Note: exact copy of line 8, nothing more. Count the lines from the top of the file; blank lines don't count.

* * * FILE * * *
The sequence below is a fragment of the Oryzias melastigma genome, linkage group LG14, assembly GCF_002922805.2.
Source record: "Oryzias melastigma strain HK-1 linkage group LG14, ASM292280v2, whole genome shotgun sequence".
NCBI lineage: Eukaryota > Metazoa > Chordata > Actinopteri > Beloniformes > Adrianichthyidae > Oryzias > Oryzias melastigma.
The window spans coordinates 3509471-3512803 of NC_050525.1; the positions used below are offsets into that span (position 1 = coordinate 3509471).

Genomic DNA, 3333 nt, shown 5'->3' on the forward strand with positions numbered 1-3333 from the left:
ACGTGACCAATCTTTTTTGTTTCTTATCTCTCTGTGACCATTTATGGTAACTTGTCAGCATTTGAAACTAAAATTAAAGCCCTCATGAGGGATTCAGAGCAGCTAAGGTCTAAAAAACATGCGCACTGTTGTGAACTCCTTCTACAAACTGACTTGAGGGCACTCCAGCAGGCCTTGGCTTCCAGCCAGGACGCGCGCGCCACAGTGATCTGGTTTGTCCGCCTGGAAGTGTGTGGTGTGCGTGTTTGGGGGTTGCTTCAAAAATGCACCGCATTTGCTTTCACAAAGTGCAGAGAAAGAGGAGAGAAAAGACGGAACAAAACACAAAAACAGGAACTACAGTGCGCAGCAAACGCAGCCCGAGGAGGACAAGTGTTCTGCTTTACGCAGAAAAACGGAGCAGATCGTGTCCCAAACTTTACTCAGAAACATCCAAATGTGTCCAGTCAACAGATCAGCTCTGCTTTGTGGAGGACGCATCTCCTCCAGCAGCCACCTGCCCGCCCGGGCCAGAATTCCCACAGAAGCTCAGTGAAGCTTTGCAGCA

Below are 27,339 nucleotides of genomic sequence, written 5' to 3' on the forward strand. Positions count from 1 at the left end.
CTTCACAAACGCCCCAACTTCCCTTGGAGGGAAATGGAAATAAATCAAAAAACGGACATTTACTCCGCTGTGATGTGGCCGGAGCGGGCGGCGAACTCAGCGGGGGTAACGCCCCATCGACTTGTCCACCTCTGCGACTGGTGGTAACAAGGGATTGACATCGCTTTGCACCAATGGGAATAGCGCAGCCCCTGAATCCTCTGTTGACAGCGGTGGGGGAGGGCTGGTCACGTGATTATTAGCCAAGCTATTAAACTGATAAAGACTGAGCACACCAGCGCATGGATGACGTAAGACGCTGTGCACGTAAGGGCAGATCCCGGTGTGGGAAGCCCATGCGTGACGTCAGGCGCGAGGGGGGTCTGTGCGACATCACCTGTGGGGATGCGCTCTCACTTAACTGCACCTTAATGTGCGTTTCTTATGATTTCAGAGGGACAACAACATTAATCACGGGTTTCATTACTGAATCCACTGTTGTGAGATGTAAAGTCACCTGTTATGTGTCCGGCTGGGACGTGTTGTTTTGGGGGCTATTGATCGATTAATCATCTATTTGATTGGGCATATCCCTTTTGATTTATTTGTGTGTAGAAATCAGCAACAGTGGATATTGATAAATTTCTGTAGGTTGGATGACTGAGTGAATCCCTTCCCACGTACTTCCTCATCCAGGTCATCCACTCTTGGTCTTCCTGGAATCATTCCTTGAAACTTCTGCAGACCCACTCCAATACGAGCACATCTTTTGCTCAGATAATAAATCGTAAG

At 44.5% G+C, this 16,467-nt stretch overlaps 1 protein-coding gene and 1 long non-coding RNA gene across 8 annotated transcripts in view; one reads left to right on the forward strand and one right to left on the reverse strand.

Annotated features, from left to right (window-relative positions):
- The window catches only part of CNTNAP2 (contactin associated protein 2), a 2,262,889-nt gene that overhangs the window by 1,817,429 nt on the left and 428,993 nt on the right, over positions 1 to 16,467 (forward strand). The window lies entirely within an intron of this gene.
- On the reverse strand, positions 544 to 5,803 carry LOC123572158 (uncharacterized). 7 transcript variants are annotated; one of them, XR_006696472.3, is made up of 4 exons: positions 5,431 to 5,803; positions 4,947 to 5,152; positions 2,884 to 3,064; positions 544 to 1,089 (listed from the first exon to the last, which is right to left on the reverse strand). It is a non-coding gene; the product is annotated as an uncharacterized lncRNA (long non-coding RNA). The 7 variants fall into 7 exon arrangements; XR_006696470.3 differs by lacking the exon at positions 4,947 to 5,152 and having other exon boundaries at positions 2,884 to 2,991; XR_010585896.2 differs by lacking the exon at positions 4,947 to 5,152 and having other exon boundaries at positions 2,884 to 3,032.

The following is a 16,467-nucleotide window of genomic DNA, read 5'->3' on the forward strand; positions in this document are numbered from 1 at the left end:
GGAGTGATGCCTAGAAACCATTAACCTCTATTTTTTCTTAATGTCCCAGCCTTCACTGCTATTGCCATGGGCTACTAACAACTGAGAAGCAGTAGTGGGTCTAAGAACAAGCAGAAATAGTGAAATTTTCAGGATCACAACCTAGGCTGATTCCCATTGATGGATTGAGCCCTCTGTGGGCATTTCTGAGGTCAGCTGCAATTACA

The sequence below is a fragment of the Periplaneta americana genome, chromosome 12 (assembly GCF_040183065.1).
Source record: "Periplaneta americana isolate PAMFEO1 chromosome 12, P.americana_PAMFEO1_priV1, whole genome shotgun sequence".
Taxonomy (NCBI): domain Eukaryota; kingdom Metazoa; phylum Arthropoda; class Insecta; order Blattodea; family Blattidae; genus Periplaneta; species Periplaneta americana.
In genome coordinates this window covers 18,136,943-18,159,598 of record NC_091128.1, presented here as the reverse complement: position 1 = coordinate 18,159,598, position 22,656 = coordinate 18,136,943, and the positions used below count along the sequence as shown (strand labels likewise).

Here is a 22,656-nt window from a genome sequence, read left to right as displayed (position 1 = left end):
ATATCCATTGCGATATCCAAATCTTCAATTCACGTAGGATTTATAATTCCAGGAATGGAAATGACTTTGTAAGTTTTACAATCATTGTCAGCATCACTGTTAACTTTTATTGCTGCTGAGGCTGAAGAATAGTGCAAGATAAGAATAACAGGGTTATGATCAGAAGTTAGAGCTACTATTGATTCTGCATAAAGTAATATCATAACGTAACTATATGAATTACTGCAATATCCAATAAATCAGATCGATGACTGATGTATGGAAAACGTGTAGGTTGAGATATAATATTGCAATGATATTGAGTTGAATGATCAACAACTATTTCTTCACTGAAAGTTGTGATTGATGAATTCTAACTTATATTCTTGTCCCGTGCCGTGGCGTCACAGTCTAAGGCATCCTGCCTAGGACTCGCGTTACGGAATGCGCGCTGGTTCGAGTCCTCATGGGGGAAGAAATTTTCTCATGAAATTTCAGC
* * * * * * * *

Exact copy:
CTTCACAAACGCCCCAACTTCCCTTGGAGGGAAATGGAAATAAATCAAAAAACGGACATTTACTCCGCTGTGATGTGGCCGGAGCGGGCGGCGAACTCAGCGGGGGTAACGCCCCATCGACTTGTCCACCTCTGCGACTGGTGGTAACAAGGGATTGACATCGCTTTGCACCAATGGGAATAGCGCAGCCCCTGAATCCTCTGTTGACAGCGGTGGGGGAGGGCTGGTCACGTGATTATTAGCCAAGCTATTAAACTGATAAAGACTGAGCACACCAGCGCATGGATGACGTAAGACGCTGTGCACGTAAGGGCAGATCCCGGTGTGGGAAGCCCATGCGTGACGTCAGGCGCGAGGGGGGTCTGTGCGACATCACCTGTGGGGATGCGCTCTCACTTAACTGCACCTTAATGTGCGTTTCTTATGATTTCAGAGGGACAACAACATTAATCACGGGTTTCATTACTGAATCCACTGTTGTGAGATGTAAAGTCACCTGTTATGTGTCCGGCTGGGACGTGTTGTTTTGGGGGCTATTGATCGATTAATCATCTATTTGATTGGGCATATCCCTTTTGATTTATTTGTGTGTAGAAATCAGCAACAGTGGATATTGATAAATTTCTGTAGGTTGGATGACTGAGTGAATCCCTTCCCACGTACTTCCTCATCCAGGTCATCCACTCTTGGTCTTCCTGGAATCATTCCTTGAAACTTCTGCAGACCCACTCCAATACGAGCACATCTTTTGCTCAGATAATAAATCGTAAG